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What does the "Output Voltage Swing vs. Load Resistance" signify? Lets say I want to get a gain of 400 from an op-amp. I can use any one of the following combination

Gain = -(R2/R1)

Case 1: R2 = 400 Ohms; R1 = 1 Ohms -> Gain = 400 Case 2: R2 = 40000 (40K) ohms; R1 = 100 Ohms -> Gain = 400.

From op-Amp perspective, does the above scenario do something different?

Picture of "Output Voltage Swing vs. Load Resistance" for AD712 is attached below Output Voltage Swing vs. Load Resistance

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When load resistance decreases, current increases (assuming voltage is fixed). By the looks of it, the opamp you are dealing with can only provide 25mA of current.

In order to ensure that the load doesn't try and source or sink more than 25mA, the graph you provided just shows what the suitable voltage levels are for your resistance.

For instance, lets say your load is 100 ohms. The maximum current you can draw is 25mA. So

$$ V = IR $$ $$ V = 25mA * 100 ohms $$ $$ V = 2.5V $$

Which what you're graph is showing.

So instead of doing this calculation for every single load, they have done it for you.

All this plot is telling you is not to go over 25mA.

Added Found this in the datasheet enter image description here

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  • \$\begingroup\$ Great! The spec. states maximum current as 25mA. You are spot on!. Doe this mean that if I want to amplify a signal to 15 volt peak-to-peak, then my feedback resistance should align with the 15v line? or does it apply only when a resistive load is being drive by op amp? \$\endgroup\$ – Anuj Purohit Mar 11 '15 at 9:51
  • \$\begingroup\$ @AnujPurohit With your current feedback resistors of 40.1k, and if your output is +/- 15V, then the current through the feedback would be 375uA. Which is nothing. The 25mA is the what the opamp can spit out, this includes all paths including feedback and load. So with these resistors, your total load current is 24.625mA which again is pretty much 25mA. So looks like you're ok. \$\endgroup\$ – efox29 Mar 11 '15 at 10:10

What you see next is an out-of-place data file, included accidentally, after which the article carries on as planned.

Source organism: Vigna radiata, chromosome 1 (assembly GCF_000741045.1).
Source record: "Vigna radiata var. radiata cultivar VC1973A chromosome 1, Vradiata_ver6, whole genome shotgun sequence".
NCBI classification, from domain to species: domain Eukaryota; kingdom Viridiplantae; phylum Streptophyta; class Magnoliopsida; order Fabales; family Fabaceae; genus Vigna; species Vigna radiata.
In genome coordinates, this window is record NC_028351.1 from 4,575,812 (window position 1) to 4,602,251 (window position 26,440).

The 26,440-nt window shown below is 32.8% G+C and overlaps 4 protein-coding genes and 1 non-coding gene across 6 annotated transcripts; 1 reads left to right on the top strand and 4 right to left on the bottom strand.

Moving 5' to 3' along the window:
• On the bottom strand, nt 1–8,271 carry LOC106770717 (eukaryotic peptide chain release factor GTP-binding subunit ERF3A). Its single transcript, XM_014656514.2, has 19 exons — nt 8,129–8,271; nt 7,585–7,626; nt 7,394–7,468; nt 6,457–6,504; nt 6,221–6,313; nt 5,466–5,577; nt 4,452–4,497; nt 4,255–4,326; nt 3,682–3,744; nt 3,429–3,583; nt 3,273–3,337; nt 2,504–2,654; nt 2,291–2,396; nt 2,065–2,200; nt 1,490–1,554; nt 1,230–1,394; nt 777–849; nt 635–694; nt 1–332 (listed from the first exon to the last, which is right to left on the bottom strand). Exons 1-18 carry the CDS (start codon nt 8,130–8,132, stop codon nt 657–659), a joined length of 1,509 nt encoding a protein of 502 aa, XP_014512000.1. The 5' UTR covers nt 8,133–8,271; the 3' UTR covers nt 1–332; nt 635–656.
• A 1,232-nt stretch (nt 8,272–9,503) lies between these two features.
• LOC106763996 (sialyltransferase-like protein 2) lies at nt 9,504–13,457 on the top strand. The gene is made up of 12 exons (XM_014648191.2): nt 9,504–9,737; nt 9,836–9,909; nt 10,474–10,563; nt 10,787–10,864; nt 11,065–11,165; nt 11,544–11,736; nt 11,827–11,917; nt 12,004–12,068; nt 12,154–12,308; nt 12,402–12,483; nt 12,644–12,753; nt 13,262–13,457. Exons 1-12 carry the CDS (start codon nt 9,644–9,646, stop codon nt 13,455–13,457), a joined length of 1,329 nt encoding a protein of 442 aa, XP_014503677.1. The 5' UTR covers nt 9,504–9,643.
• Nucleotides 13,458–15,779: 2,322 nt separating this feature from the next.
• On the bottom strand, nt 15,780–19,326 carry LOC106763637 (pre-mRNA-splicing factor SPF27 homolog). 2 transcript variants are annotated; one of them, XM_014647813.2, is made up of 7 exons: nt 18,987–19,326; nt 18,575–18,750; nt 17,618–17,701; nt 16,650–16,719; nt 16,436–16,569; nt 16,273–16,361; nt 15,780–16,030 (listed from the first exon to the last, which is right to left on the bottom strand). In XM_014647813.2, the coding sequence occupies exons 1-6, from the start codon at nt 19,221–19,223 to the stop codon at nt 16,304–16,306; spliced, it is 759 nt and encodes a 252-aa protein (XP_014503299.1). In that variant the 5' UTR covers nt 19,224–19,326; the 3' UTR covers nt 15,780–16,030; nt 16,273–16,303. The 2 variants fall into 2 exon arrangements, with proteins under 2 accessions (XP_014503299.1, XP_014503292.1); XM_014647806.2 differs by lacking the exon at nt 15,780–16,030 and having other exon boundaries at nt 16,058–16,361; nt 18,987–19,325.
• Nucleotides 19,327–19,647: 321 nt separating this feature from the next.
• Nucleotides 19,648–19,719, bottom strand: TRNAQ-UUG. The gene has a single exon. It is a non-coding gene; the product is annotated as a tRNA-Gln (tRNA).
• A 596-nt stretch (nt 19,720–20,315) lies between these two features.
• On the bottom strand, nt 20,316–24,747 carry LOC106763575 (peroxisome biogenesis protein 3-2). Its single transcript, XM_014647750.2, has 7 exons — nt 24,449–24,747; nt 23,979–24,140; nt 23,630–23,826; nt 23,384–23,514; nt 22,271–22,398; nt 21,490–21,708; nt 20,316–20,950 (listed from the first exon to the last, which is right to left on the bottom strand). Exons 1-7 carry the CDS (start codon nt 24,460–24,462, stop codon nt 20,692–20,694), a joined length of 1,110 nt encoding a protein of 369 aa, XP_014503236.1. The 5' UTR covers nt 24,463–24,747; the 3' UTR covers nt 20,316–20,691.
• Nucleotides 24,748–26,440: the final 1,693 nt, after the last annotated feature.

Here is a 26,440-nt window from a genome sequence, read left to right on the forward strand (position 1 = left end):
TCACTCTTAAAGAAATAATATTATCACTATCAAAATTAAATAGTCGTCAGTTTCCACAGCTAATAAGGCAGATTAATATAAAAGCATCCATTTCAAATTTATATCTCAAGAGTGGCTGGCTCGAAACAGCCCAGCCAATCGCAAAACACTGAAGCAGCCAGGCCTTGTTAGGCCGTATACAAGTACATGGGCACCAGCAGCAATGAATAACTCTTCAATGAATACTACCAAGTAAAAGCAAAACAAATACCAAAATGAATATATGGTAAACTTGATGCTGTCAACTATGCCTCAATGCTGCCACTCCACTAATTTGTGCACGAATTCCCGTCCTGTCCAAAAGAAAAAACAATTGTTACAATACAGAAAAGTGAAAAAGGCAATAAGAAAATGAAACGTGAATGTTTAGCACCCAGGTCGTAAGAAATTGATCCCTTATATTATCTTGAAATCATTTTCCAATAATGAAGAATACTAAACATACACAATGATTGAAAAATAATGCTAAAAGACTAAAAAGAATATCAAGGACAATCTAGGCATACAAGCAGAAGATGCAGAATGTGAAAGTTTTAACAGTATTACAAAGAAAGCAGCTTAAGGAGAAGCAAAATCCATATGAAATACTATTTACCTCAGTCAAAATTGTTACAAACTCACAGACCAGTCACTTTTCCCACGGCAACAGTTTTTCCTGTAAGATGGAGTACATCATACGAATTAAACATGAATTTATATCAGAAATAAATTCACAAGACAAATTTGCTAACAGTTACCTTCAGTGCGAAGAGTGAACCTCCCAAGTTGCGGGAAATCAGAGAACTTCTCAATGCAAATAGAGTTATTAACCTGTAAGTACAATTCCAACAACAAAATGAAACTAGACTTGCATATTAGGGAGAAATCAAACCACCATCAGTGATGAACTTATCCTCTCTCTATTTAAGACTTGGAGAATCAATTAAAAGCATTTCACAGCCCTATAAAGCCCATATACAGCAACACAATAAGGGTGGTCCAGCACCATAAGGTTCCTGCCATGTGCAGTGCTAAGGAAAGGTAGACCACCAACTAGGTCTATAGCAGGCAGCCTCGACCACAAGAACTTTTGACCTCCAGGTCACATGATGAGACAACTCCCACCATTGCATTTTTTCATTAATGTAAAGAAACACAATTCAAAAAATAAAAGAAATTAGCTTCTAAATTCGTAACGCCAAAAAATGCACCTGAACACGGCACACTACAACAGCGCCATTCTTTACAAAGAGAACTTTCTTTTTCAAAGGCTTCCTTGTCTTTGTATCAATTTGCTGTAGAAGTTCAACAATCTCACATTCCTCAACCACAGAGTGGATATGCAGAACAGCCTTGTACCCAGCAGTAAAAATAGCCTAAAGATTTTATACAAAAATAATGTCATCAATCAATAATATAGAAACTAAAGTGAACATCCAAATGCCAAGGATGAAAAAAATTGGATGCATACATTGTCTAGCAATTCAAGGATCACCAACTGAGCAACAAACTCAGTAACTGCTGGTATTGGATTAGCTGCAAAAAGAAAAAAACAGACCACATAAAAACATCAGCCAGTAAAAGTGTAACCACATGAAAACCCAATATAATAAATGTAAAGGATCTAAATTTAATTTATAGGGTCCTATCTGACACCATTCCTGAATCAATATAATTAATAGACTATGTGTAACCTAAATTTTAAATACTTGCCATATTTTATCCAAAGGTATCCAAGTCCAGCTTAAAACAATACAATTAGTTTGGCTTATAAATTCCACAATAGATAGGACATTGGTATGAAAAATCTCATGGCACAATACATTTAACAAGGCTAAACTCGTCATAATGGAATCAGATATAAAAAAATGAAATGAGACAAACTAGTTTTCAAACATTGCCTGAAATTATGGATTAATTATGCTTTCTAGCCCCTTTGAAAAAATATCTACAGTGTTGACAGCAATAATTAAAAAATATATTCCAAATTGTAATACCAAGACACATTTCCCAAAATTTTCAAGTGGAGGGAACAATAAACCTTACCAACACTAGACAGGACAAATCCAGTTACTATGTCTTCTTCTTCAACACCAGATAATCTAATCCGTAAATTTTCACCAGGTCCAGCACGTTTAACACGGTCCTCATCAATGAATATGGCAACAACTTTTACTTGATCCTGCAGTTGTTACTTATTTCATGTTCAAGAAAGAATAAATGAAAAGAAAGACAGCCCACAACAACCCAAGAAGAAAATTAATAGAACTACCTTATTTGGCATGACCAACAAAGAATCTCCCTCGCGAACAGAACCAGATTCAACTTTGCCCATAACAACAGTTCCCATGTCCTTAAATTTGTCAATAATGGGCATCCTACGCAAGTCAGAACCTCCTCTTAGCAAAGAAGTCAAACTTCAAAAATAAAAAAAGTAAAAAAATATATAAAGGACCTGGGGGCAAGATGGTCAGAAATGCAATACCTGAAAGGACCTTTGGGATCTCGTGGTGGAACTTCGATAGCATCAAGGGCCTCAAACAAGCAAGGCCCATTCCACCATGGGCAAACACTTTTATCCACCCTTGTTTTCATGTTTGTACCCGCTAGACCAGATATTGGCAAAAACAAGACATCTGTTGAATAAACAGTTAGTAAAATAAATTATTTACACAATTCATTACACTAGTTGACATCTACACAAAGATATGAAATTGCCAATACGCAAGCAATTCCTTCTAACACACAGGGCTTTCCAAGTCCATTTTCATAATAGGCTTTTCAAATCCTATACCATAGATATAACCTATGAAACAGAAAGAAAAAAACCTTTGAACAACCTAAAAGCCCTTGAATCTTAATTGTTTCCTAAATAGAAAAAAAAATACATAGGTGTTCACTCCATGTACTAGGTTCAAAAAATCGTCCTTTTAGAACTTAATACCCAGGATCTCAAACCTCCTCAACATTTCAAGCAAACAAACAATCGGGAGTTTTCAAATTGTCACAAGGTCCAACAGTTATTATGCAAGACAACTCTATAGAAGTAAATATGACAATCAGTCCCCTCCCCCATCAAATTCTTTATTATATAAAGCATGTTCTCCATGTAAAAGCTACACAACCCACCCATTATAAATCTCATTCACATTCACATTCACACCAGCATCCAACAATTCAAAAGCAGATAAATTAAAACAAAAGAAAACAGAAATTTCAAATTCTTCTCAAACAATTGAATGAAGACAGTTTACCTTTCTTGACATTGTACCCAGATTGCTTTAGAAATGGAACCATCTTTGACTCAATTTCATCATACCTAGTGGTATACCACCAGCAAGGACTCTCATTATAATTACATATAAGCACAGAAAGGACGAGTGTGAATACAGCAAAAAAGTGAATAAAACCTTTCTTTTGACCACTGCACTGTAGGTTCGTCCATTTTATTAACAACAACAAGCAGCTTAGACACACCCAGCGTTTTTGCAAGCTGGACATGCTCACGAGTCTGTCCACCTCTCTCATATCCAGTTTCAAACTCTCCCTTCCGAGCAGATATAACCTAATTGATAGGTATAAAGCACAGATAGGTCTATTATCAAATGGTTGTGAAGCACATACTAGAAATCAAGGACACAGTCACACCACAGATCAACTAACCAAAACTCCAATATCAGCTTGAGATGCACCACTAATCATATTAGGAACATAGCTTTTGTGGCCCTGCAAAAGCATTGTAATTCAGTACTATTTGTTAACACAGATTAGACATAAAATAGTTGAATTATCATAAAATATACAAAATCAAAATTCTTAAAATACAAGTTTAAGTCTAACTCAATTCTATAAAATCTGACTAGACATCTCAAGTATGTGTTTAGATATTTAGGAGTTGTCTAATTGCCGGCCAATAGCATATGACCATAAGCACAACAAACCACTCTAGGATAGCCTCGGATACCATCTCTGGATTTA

• \$\begingroup\$ thanks for your input. However why did you add 100 ohms resistance with 40K? the 100 Ohm R is on the inverting input and the feedback R is 40K. How does Op Amp sees the resistance at the input? \$\endgroup\$ – Anuj Purohit Mar 11 '15 at 10:17
  • \$\begingroup\$ @AnujPurohit Yes my mistake. The 100 ohm wouldn't really matter since the inverting terminal is made to be near ground potential. So from the opamps perspective, any possible paths that lead to "ground" are what it considers to be a load. Because your feedback resistance is so high (40k) is so high, its negligible. \$\endgroup\$ – efox29 Mar 11 '15 at 10:37
  • \$\begingroup\$ Thanks. Can you please give a look at circuit at electronics.stackexchange.com/questions/159062/… and see if it makes sense? \$\endgroup\$ – Anuj Purohit Mar 11 '15 at 10:47
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What does the "Output Voltage Swing vs. Load Resistance" signify?

It tells you that if you have a 10 ohm load the maximum peak-to-peak voltage you can faithfully produce at the output is a bit less than 1Vp-p. For a 100 ohm load this rises to about 3Vp-p. For an open circuit load this becomes about 28Vp-p. This assumes power rails are +/-15V.

With a feedback resistor of 400 ohms, this is likely the load seen at the output due to the inverting input being a virtual earth so expect an output voltage no greater than 17Vp-p.

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  • \$\begingroup\$ Thanks for your reply. Does this not mean that using feedback resistor >10K is a safe bet? I think I am starting to understand it. Basically the Op Amp's output impedance is high enough to not produce a voltage for a 100 ohm? (kind of a voltage divider?) \$\endgroup\$ – Anuj Purohit Mar 11 '15 at 9:44
  • \$\begingroup\$ A higher resistor is better but it's not output impedance that is at fault directly. It's the output not able to supply the current on low value loads when the volts need to be at their peaks. The output current limits. \$\endgroup\$ – Andy aka Mar 11 '15 at 10:23
  • \$\begingroup\$ Thanks! This question is related to a circuit which I am currently trying to design. It is posted at electronics.stackexchange.com/questions/159062/… Can you please look at it once and see if it makes sense? \$\endgroup\$ – Anuj Purohit Mar 11 '15 at 10:26
  • \$\begingroup\$ No, I'm not analyzing your circuit. It's badly drawn and doesn't name op-amps and is too much to expect of anyone on this site in reality. \$\endgroup\$ – Andy aka Mar 11 '15 at 11:56

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